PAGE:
Many California classrooms don’t have sufficient ventilation.
Roughly 85 percent of recently installed HVAC systems in K-12 classrooms investigated in California did not provide adequate ventilation, according to a study from the University of California, Davis, and Lawrence Berkeley National Laboratory (Berkeley Lab).
For the study, published in the journal Building and Environment, researchers visited 104 classrooms in 11 schools throughout California that had been retrofitted with new heating, ventilation and air conditioning, or HVAC, units in the past three years. They evaluated the HVAC systems, carbon dioxide concentrations, and indoor temperature and humidity through field inspections, monitoring, and a teacher survey.
“Previous research has shown that under-ventilation of classrooms is common and negatively impacts student health and learning,” explained lead author Rengie Chan, a research scientist with Berkeley Lab. “What isn’t known, however, is why this problem is so widespread and persistent.”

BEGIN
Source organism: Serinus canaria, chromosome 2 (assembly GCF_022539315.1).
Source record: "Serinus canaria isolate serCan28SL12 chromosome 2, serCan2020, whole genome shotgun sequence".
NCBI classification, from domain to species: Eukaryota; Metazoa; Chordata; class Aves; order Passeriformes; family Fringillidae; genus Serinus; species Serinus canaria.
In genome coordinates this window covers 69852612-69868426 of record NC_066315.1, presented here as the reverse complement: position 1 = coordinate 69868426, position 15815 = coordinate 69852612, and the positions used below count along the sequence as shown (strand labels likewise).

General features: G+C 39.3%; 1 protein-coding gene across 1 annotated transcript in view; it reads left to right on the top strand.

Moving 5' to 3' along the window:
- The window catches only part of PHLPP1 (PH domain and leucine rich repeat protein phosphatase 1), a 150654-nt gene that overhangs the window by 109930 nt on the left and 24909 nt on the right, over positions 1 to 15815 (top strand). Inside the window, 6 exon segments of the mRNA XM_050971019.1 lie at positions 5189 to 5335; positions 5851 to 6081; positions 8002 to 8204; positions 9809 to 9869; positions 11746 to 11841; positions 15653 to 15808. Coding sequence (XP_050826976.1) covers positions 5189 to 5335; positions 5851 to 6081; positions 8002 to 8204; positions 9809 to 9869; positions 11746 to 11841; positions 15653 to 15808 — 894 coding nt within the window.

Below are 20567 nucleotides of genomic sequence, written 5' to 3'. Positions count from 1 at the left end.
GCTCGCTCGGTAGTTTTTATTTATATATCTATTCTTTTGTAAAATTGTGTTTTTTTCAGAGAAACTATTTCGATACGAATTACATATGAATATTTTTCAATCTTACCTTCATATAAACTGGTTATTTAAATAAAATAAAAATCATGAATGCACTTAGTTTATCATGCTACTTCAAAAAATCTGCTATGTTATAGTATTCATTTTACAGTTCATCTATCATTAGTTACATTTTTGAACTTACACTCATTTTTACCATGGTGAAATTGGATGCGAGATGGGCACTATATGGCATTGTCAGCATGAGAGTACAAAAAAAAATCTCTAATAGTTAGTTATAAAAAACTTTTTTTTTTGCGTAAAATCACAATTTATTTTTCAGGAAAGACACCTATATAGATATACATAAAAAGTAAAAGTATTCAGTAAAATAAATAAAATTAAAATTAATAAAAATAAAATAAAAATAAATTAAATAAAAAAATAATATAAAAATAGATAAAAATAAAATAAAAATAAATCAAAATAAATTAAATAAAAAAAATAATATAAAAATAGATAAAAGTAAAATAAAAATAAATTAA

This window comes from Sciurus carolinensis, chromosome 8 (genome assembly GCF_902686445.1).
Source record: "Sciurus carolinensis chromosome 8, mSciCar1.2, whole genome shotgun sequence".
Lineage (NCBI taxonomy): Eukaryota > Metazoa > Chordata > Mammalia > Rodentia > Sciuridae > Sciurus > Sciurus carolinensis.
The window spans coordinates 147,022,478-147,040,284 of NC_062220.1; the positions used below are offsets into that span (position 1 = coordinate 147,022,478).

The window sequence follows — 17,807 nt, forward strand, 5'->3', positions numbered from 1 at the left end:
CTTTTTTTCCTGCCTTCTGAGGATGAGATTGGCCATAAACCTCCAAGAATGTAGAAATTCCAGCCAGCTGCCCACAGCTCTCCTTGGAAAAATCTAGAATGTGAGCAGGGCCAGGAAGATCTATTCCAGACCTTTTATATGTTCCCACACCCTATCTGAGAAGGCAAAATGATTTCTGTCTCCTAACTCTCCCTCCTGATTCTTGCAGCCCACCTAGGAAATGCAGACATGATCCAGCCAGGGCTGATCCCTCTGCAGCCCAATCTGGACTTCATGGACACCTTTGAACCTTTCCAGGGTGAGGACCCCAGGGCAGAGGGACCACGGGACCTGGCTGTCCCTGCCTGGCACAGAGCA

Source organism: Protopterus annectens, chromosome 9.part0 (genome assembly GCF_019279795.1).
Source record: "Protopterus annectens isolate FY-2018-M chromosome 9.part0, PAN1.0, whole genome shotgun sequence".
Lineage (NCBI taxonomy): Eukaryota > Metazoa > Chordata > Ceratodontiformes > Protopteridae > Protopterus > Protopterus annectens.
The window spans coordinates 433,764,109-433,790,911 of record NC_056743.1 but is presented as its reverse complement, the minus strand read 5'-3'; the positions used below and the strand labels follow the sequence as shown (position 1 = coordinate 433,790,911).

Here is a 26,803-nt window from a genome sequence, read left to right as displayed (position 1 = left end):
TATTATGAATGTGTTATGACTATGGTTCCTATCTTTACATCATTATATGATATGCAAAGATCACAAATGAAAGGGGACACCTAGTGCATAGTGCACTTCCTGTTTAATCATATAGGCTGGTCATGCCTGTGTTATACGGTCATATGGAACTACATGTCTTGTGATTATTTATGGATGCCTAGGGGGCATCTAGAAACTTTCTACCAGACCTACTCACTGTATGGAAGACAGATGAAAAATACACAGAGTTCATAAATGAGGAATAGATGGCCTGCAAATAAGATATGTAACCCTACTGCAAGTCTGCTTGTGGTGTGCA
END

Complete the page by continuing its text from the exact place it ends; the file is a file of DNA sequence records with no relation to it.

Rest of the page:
Ventilation helps remove indoor air pollutants such as volatile organic compounds, including formaldehyde, which can off-gas from building materials, finishes and furniture. There is also increasing evidence that CO2 exhaled by building occupants is an indoor pollutant that can affect cognitive performance. This is particularly important in classrooms, where lots of people gather in a small space.
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